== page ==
Jazz Wizard Thelonious Monk’s Lost Masterpiece
To mark his centennial, the jazz legend’s lost album, ‘Les liaisons dangereuses 160,’ has finally been made available. And boy, is it special.
Ask any group of even token jazz fans who the best composer is in the history of the medium, and a series of hearty cries will go up for Duke Ellington. But are we being wayward if we suggest that Thelonious Monk might be in the runner-up spot?
There is good reason to kick around that notion: this is Monk’s centennial year, with a zesty little Monk treat for Record Store Day on April 22 coming courtesy of the release of the 2LP set, Les liaisons dangereuses 1960—a discovery in one part, a wonder in another.
About thirty minutes of Monk music was used to score Roger Vadim’s 1960 cinematic treatment (apparently the year meant something to him, as he worked it into the title) of Pierre Choderlos de Laclos’s 1782 epistolary novel. This was when French New Wave cinema was shifting hard into avant-garde gear, virtually inventing the art house medium in the space of a couple years. The French loved jazz, and producer Marcel Romano acted as liaison for liaisons, you might say, shepherding Monk into the New Wave fold—just as he had with Miles Davis for Louis Malle’s Elevator to the Gallows in 1958.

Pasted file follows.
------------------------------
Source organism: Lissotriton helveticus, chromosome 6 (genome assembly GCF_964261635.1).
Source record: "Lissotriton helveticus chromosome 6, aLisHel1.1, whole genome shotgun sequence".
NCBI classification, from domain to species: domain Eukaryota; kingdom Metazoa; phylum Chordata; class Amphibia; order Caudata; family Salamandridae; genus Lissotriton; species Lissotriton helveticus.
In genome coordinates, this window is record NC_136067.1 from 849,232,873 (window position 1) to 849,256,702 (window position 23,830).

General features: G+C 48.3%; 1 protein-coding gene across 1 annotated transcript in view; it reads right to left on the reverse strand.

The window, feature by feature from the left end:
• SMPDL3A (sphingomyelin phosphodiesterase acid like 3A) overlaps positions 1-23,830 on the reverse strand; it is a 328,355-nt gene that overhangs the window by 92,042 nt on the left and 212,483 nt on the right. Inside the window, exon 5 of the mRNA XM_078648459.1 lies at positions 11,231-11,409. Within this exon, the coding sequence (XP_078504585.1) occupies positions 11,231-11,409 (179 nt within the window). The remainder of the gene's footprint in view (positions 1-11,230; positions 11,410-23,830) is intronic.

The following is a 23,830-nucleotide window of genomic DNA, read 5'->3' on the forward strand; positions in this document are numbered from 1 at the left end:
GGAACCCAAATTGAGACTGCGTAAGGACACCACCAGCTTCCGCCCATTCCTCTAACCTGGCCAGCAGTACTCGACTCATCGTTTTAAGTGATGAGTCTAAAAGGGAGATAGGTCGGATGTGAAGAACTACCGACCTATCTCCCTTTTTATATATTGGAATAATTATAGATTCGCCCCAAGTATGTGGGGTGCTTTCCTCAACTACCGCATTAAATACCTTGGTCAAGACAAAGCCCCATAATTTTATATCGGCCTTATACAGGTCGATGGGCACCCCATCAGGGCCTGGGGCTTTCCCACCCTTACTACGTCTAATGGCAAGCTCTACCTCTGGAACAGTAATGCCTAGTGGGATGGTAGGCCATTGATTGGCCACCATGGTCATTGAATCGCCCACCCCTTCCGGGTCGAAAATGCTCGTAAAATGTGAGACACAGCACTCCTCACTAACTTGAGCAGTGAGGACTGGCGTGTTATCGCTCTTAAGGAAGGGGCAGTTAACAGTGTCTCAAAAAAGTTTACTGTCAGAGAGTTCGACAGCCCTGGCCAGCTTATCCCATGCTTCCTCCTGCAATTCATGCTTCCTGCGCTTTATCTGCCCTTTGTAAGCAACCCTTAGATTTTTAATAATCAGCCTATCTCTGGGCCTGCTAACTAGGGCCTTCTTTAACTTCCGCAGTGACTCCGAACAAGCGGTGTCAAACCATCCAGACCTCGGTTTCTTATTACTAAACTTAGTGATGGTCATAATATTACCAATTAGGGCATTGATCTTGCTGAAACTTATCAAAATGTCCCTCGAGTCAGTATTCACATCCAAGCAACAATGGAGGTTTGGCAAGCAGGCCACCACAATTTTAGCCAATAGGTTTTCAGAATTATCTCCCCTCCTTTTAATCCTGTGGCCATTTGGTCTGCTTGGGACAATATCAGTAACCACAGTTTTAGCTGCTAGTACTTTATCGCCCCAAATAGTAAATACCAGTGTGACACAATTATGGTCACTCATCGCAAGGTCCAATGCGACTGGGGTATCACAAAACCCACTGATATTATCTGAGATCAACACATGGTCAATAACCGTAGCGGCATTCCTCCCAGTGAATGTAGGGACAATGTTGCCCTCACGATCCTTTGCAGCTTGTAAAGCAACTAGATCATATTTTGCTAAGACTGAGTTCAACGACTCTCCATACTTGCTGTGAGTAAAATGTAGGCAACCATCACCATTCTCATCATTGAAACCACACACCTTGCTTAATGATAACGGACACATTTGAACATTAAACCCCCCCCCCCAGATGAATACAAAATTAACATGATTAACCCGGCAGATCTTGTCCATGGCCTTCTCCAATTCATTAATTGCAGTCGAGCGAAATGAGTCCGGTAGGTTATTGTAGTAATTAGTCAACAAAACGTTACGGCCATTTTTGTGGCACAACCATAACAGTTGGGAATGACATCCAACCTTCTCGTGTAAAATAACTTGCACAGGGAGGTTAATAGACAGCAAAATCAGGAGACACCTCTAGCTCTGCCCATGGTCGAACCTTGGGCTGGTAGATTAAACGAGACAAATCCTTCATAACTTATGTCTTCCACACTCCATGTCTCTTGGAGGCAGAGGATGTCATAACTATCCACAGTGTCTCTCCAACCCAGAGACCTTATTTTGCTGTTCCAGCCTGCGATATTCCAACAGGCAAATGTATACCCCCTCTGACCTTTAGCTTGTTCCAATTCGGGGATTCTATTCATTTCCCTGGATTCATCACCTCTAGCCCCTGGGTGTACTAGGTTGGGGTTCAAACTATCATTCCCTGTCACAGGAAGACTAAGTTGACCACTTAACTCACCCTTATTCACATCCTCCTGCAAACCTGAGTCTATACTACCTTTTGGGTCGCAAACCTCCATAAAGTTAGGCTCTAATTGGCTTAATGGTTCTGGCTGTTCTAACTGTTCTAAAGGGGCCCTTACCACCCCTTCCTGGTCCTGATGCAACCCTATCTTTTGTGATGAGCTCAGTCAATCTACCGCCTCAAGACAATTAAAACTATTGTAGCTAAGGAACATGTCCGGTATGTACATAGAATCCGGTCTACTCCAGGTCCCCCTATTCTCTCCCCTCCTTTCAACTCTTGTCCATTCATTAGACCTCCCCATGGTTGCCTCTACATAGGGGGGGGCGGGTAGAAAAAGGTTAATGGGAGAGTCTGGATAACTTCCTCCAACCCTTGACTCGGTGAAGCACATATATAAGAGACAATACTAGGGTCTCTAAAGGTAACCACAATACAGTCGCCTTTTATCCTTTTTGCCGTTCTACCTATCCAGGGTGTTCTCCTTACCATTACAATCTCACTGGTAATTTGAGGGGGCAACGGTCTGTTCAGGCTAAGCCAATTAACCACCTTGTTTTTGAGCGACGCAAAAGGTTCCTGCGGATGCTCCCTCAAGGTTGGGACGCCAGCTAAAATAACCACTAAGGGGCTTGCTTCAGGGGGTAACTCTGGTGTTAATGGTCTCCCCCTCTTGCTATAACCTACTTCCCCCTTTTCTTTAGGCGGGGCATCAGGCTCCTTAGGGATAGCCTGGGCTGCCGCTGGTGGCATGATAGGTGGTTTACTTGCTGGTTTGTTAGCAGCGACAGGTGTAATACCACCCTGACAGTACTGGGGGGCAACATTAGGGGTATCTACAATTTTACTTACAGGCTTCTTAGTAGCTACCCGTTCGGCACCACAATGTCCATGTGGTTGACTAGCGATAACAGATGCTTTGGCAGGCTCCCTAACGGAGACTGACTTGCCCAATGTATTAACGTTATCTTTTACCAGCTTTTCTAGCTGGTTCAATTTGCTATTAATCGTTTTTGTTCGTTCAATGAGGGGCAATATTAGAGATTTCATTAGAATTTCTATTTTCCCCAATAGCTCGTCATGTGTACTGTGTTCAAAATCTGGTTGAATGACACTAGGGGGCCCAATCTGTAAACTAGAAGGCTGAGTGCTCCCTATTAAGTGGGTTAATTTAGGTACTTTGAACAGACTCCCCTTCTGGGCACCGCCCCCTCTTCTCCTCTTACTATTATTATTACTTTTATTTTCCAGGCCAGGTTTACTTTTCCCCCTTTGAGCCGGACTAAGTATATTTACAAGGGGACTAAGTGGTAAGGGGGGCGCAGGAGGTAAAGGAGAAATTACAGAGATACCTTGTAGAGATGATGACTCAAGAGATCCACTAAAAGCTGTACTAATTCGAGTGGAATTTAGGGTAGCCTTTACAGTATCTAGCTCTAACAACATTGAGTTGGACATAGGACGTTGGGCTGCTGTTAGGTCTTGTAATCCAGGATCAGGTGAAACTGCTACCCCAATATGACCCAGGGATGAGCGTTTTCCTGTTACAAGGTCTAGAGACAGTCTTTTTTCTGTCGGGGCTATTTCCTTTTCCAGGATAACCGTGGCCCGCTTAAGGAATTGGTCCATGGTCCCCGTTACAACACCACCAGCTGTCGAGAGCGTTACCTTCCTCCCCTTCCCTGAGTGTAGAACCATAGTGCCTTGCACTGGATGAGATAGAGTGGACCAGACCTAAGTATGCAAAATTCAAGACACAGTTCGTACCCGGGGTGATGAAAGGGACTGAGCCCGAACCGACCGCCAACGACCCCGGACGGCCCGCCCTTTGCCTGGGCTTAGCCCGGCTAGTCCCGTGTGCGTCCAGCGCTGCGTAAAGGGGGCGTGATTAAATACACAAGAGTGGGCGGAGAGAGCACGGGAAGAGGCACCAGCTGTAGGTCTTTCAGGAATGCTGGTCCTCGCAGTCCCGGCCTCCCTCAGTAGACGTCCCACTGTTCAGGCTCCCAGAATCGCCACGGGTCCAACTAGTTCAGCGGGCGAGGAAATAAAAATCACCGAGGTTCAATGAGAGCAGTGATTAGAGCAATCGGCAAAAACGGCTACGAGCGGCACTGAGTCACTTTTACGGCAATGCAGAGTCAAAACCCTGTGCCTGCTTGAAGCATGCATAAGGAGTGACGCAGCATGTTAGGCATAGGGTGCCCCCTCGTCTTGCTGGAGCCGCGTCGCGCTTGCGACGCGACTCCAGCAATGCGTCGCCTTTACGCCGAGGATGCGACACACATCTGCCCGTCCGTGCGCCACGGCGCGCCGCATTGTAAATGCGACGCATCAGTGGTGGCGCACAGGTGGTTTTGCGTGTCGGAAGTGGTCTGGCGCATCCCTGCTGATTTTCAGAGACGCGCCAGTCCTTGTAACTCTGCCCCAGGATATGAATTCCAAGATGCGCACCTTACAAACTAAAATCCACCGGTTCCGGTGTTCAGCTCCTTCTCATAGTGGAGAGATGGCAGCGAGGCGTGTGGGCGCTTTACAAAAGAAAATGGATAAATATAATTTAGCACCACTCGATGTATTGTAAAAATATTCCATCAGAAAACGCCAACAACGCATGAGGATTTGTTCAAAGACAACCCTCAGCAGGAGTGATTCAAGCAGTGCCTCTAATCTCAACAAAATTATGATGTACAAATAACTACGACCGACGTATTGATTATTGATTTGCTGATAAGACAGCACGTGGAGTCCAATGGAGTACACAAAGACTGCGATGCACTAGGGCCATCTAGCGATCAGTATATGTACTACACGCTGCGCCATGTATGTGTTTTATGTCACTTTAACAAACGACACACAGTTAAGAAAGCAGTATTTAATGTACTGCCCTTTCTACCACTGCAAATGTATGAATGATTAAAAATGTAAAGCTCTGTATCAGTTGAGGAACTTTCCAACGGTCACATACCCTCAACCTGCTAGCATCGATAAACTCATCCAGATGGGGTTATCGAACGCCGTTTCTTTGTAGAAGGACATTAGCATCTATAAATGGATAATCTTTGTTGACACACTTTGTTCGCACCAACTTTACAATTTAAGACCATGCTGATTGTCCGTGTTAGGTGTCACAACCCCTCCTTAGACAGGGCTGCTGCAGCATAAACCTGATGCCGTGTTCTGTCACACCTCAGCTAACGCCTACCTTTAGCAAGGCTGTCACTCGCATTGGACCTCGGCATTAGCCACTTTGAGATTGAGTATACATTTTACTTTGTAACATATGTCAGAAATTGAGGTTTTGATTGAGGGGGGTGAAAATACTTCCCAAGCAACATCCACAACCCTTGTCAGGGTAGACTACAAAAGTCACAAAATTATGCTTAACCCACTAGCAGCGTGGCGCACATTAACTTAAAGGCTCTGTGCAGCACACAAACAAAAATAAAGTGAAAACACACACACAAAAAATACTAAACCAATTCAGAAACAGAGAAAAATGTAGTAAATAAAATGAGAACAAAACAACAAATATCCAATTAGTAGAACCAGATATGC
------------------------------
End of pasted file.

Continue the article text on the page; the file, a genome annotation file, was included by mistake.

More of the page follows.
Monk might have seemed an odd choice, despite what we now think of as his avant-garde cred—an idea that’s a touch misleading in its emphasis on how unusual Monk was. The tendency is to approach his music, conceptually, as myriad labyrinthine angles, twisting back corridors, dramatic pauses where silence hovers in the air before an unexpected chord resumes the proceedings—like something we might here with Ahmad Jamal if he possessed a devilish sense of humor and wrote like a genius savant who gave the impression of not being totally all there.
But in listening to Monk anew and making the most of this opportunity of hearing that full soundtrack session, we can see how grounded in the blues Monk was, and also how he recalibrated the possibilities of bebop to find a new, Monkian strand of those blues. In his career, Monk wrote around seventy or so compositions, a stunningly low number for someone heralded as one of the best writers in jazz. Everyone else in the discussion, it seems, wrote far more music than Monk did, and on this session he produced no new material, reaching back into his catalogue of the last several years. Ellington, conversely, wrote thousands of pieces, but Monk was more like a singular bluesman/pianist who composed when he fell into a unique set of musical and emotional circumstances that could have only birthed a Monk composition. Consequently, those numbers—and we can hear several in new castings here—are the kind of jazz songs that stick behind your ribs, inside the deepest portions of your innermost ears, the trusted byways of your head, and the secret passages of your heart, always sounding off again and again at every opportunity.